Staff Photographer/Graphic Designer, 686

Birthdate: 10.02.1992

I met Erik Hoffman during his first summer at Windells, fresh out of Connecticut, Nikon in hand. He was at camp to be the photo intern, working alongside then-Windells photog, Darcy Bacha, and tasked with shooting all of the skating and warm weather activities at the Windells campus. Over the course of ten weeks, Erik not only captured the iconic aspects of Mount Hood summer that go on after Timberline's lifts have stopped turning each afternoon, but he also went above and beyond his job title, hiking to the Windells lane every single day in order to spend his down time shooting snowboarding. His passion for photography and the lengths at which he was willing to go to in order to practice his craft that first summer were indications of how the East Coaster would approach his position in the snowboard industry in the years to come. Since his introduction to the greater snowboarding community at Mount Hood and after spending a handful of years capturing images above the Oregon clouds, Erik made the move to Southern California where he now works for venerable outerwear brand, 686, as a photographer and designer. But it's not only Erik's increasing contribution to the industry through his day jobs that make him a vital member of this 30-Under-30 list, it's the fact that regardless of where Erik finds himself, be it Mount Hood National Forest or Bolsa Chica in Huntington Beach, he is constantly churning out meaningful personal projects, beginning first with The Arkives, a film-based collaborative effort with fellow 30-Under-30 nominee, Tyler Orton, and since then playing with various post-processing techniques, looking a negatives in a new light, and constantly exploring his photography beyond megapixels and action frames. His particular combination of work ethic and artistic vision make Erik an easy addition to this venerable list of youthful talent.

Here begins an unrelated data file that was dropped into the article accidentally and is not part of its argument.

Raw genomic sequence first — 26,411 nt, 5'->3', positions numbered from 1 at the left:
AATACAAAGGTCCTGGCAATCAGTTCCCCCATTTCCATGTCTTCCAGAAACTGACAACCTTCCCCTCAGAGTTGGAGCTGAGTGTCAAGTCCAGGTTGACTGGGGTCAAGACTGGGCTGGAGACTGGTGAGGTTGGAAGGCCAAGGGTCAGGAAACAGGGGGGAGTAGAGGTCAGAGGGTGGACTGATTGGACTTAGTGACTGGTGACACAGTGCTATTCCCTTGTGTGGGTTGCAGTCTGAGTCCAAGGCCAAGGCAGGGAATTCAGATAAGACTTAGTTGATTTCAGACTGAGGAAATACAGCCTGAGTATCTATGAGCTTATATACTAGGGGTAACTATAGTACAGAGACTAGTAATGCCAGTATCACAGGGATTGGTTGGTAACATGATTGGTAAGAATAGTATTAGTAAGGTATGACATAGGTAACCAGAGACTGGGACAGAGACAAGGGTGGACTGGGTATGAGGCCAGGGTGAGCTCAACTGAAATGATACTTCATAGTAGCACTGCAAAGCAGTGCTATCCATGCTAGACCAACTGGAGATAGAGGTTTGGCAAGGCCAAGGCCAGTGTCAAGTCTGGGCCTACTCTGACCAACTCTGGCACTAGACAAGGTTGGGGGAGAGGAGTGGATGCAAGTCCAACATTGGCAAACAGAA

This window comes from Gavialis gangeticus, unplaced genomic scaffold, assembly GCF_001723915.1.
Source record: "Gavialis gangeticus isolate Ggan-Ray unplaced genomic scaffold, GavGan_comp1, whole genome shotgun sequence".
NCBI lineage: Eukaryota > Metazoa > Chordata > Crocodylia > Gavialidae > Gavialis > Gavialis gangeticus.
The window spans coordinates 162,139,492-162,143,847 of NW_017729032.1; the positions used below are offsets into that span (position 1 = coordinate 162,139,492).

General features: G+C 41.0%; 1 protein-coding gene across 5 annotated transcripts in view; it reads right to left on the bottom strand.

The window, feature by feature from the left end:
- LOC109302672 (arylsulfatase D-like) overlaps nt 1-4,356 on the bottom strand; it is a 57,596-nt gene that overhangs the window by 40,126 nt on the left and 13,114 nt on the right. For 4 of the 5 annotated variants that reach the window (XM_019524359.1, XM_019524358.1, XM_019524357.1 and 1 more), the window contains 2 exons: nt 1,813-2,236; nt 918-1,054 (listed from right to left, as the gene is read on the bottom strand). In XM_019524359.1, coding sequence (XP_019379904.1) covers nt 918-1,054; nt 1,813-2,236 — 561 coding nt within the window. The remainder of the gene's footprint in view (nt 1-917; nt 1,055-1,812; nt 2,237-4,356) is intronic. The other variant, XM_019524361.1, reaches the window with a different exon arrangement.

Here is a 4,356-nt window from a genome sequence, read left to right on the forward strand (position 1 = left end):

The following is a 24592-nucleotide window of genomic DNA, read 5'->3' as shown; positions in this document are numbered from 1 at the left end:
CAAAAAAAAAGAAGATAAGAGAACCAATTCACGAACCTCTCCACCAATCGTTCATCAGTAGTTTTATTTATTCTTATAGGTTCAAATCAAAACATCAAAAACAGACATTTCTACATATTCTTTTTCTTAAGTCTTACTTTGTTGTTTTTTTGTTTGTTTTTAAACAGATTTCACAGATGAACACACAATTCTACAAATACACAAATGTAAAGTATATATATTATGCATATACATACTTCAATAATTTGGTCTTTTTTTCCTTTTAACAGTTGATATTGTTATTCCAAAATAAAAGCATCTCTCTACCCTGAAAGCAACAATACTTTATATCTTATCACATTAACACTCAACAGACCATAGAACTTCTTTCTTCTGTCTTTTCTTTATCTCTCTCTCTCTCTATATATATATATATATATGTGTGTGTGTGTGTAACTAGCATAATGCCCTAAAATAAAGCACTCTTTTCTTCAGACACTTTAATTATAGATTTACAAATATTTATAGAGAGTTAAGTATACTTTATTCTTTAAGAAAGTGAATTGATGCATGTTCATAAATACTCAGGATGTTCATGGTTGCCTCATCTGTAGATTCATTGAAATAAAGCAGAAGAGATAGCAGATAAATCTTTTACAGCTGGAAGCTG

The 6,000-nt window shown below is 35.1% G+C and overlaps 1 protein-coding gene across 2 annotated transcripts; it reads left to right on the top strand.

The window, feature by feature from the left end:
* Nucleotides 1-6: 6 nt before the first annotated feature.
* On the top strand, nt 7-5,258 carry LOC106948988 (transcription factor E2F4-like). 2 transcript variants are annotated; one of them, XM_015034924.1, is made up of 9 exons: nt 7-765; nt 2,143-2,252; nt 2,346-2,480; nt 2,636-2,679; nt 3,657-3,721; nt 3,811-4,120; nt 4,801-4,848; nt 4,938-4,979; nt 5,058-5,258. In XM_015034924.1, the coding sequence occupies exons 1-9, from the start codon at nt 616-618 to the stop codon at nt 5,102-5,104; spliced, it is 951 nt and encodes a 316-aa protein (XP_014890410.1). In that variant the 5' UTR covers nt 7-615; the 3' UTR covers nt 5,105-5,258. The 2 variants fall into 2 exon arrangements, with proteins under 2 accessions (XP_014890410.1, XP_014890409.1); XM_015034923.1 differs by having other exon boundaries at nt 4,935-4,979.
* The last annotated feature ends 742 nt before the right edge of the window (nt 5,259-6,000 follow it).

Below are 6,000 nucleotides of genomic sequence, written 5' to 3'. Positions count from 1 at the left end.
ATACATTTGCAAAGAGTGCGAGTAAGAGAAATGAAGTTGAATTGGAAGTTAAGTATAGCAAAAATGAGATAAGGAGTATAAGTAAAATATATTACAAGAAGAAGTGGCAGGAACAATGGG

– Mary Walsh

Looking like a natural mountain man. PHOTO: Brad Andrew

What does your current position in the snowboarding industry entail? Describe a typical day on the job.

Being an independent company 686 employs a small, tight-knit group. We make a lot happen in our relatively small numbers so naturally, while my job title is Staff Photographer, it’s not uncommon for me to step out of that role and dive headfirst into a lot of the layout, design, basic marketing, social media and written work that comes through our marketing department. This work spikes in the summer months where I’m not on the road traveling and my responsibility for shooting photos is more limited to in house studio work. Of course, as winter sets in, my job becomes a little more nomadic with travel to wherever the snow happens to be best. I’m stoked, it’s definitely best this way this way from a learning and experience standpoint.

Where are you from and where do you currently call home?

I'm from Newtown, Connecticut but currently call Huntington Beach, California my home.

How did you start snowboarding?

I started snowboarding when I was a sophomore in High School when my buddies invited me to go up to Stratton with them for the US Open. From then on, I spent a lot of my money to go as much as I could.

At what point did you realize that you wanted to work in the snowboard industry?

After spending my first summer in Oregon shooting photos on Mount Hood, but specifically after spending time assisting Darcy Bacha on some evening shoots with Sammy Carlson in Mount Hood's backcountry. The atmosphere and amount of fun, like-minded people that were around drew me in pretty quickly.

There’s no great genius without a little madness. PHOTO: Brendan Wixted

 And how did you make that happen?